(2) “a written agreement that includes an arbitration
provision which purports to cover the dispute”; (3)
“the relationship of the transaction, which is
evidenced by the agreement, to interstate or foreign
commerce”; and (4) “the failure, neglect or
refusal of the defendant to arbitrate the
dispute.'” Galloway, 819 F.3d at 84
(quoting Rota-McLarty v. Santander Consumer USA,
Inc., 700 F.3d 690, 696 n.6 (4th Cir. 2012). Sunmonu
only disputes the second element in his two-page Opposition.
Deposit Agreement, which Sunmonu admits in his Complaint is
valid and binding, compels arbitration of this dispute.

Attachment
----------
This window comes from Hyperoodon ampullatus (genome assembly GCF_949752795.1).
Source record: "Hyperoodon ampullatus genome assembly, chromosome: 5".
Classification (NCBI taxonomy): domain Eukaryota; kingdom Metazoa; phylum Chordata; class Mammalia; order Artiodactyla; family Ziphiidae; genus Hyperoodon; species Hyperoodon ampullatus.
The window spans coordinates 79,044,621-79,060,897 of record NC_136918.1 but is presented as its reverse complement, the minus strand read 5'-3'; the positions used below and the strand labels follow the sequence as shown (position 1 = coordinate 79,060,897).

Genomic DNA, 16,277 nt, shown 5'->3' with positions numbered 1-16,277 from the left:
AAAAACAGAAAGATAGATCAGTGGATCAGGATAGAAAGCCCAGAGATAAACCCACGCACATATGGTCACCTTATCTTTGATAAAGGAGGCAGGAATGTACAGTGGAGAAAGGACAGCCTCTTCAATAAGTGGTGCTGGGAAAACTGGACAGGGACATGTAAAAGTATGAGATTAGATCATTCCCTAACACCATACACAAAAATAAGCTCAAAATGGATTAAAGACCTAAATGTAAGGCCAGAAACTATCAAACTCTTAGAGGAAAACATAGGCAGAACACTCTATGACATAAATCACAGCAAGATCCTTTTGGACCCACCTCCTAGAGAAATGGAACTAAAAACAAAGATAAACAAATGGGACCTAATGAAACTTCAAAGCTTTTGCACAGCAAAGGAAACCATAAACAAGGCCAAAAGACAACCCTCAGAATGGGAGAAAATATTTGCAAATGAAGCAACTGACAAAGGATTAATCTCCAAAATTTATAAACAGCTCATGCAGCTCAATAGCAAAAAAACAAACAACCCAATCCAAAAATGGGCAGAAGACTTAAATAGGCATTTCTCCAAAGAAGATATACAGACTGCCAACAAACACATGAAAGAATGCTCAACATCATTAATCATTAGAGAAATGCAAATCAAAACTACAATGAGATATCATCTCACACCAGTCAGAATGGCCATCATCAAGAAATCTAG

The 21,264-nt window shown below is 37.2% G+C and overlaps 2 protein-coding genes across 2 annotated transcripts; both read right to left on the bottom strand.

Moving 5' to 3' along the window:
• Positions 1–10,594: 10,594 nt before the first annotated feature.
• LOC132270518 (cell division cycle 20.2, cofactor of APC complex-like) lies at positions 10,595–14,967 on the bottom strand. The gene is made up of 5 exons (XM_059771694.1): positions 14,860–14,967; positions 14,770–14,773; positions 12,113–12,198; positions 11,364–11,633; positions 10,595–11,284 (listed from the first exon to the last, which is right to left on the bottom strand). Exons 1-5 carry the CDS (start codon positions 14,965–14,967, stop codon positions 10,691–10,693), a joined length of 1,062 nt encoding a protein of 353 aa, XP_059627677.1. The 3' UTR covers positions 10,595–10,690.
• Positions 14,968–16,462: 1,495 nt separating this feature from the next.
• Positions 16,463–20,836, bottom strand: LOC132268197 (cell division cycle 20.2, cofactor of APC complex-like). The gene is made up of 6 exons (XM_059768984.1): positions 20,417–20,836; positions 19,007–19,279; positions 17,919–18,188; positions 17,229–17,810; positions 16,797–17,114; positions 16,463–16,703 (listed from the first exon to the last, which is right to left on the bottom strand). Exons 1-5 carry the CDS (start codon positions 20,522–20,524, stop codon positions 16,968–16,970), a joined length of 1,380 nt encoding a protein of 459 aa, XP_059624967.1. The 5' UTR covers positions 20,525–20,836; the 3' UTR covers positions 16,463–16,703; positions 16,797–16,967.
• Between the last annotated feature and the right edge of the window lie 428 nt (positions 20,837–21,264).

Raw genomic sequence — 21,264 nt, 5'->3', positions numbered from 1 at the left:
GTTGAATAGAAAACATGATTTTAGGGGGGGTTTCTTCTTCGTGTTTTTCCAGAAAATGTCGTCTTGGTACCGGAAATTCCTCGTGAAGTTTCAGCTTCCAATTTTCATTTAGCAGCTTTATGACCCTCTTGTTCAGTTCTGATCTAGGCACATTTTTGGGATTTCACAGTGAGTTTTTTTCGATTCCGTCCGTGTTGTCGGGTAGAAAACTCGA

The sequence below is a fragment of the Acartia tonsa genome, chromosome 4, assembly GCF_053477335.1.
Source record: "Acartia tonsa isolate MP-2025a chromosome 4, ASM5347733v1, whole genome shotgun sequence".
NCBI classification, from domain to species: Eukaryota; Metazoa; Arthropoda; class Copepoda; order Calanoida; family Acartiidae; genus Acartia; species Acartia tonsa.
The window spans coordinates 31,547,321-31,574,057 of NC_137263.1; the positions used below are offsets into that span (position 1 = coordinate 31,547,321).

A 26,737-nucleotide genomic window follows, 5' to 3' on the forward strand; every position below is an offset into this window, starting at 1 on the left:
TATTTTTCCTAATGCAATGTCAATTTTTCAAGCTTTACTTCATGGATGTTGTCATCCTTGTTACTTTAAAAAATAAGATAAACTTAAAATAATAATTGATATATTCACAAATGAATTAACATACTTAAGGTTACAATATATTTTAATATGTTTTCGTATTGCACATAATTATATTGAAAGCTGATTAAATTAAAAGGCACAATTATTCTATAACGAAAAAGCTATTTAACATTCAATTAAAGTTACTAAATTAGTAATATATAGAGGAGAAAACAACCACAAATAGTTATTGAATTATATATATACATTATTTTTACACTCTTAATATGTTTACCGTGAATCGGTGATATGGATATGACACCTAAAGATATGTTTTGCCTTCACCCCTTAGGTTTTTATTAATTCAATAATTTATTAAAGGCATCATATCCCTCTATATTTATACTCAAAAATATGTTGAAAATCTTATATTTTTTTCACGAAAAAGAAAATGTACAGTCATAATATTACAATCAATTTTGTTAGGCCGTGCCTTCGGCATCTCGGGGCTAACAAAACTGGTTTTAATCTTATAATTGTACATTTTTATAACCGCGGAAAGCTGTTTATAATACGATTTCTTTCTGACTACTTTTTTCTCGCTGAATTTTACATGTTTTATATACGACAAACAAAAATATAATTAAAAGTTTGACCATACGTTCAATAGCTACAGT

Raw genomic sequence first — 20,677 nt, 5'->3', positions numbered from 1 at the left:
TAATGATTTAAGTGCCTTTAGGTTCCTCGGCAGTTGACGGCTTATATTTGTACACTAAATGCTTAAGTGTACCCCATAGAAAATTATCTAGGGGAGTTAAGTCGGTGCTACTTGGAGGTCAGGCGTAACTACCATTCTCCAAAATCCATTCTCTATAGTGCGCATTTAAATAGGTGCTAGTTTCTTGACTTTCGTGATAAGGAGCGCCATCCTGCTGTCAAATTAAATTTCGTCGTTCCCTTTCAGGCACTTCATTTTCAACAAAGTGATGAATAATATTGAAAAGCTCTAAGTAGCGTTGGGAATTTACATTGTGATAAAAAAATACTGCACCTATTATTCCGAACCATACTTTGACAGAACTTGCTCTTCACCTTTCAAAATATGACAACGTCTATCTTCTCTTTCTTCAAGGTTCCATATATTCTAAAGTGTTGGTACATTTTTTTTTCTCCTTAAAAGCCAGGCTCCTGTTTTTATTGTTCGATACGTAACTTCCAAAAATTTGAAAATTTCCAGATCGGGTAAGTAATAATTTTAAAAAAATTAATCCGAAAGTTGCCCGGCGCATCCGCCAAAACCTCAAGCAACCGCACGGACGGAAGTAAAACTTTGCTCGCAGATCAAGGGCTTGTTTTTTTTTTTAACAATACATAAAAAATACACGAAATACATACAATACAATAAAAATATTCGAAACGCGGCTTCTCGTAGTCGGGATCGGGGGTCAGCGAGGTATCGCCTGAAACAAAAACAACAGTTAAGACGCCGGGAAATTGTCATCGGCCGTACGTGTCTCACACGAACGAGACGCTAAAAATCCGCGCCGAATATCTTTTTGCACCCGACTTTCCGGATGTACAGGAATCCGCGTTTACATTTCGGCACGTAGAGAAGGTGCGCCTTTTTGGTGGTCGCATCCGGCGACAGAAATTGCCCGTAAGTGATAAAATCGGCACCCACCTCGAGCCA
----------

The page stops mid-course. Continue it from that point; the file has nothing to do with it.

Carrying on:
First, there is clearly a dispute between the parties.
Sunmonu alleges there was $9, 600.34 in his Chase Bank
account when the bank closed it and that the bank has wrongly
withheld it from him. (Compl. ¶ 7). Chase Bank denies
these allegations in its Answer. (Answer ¶ 7).
the Deposit Agreement requires the parties to submit this
dispute to arbitration. Chase Bank includes a hyperlink to
the Deposit Agreement in its Motion and attaches
Sunmonu's “signature cards” indicating his
assent to the Deposit Agreement. (Def.'s Mot. &
Opp'n at 1; Carranza Aff. Ex. 1 at 1-2). The Deposit
Agreement provides that Sunmonu and Chase Bank “agree
that upon the election of either of us, any dispute relating
in any way to [Sunmonu's] account . . . will be resolved
by binding arbitration . . . and not through litigation in
any court (except for matters in small claims court).”